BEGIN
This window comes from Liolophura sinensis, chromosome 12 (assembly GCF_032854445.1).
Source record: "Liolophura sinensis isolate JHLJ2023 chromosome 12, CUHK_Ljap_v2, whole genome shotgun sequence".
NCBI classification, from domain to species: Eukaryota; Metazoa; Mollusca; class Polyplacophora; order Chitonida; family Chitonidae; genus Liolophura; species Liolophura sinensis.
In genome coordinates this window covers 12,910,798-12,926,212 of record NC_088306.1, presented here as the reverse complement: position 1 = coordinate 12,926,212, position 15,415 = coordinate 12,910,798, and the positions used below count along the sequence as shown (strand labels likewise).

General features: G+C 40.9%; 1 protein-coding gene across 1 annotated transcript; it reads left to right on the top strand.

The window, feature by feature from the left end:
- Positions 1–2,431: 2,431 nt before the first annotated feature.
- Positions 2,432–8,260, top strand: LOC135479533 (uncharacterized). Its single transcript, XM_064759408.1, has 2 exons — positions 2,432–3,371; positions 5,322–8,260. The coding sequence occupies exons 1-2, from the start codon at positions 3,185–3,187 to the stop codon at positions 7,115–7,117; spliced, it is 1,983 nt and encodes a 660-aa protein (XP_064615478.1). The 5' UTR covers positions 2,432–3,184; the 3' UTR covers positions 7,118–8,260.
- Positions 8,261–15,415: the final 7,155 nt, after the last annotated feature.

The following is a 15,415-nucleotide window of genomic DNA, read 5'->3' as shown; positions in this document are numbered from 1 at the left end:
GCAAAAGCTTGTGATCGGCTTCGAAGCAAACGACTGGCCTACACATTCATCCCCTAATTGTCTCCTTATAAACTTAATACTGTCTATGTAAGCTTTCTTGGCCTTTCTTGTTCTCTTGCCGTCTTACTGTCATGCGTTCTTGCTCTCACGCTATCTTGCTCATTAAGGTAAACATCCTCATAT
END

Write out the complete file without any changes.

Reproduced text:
This window comes from Liolophura sinensis, chromosome 12 (assembly GCF_032854445.1).
Source record: "Liolophura sinensis isolate JHLJ2023 chromosome 12, CUHK_Ljap_v2, whole genome shotgun sequence".
NCBI classification, from domain to species: Eukaryota; Metazoa; Mollusca; class Polyplacophora; order Chitonida; family Chitonidae; genus Liolophura; species Liolophura sinensis.
In genome coordinates this window covers 12,910,798-12,926,212 of record NC_088306.1, presented here as the reverse complement: position 1 = coordinate 12,926,212, position 15,415 = coordinate 12,910,798, and the positions used below count along the sequence as shown (strand labels likewise).

General features: G+C 40.9%; 1 protein-coding gene across 1 annotated transcript; it reads left to right on the top strand.

The window, feature by feature from the left end:
- Positions 1–2,431: 2,431 nt before the first annotated feature.
- Positions 2,432–8,260, top strand: LOC135479533 (uncharacterized). Its single transcript, XM_064759408.1, has 2 exons — positions 2,432–3,371; positions 5,322–8,260. The coding sequence occupies exons 1-2, from the start codon at positions 3,185–3,187 to the stop codon at positions 7,115–7,117; spliced, it is 1,983 nt and encodes a 660-aa protein (XP_064615478.1). The 5' UTR covers positions 2,432–3,184; the 3' UTR covers positions 7,118–8,260.
- Positions 8,261–15,415: the final 7,155 nt, after the last annotated feature.

The following is a 15,415-nucleotide window of genomic DNA, read 5'->3' as shown; positions in this document are numbered from 1 at the left end:
GCAAAAGCTTGTGATCGGCTTCGAAGCAAACGACTGGCCTACACATTCATCCCCTAATTGTCTCCTTATAAACTTAATACTGTCTATGTAAGCTTTCTTGGCCTTTCTTGTTCTCTTGCCGTCTTACTGTCATGCGTTCTTGCTCTCACGCTATCTTGCTCATTAAGGTAAACATCCTCATAT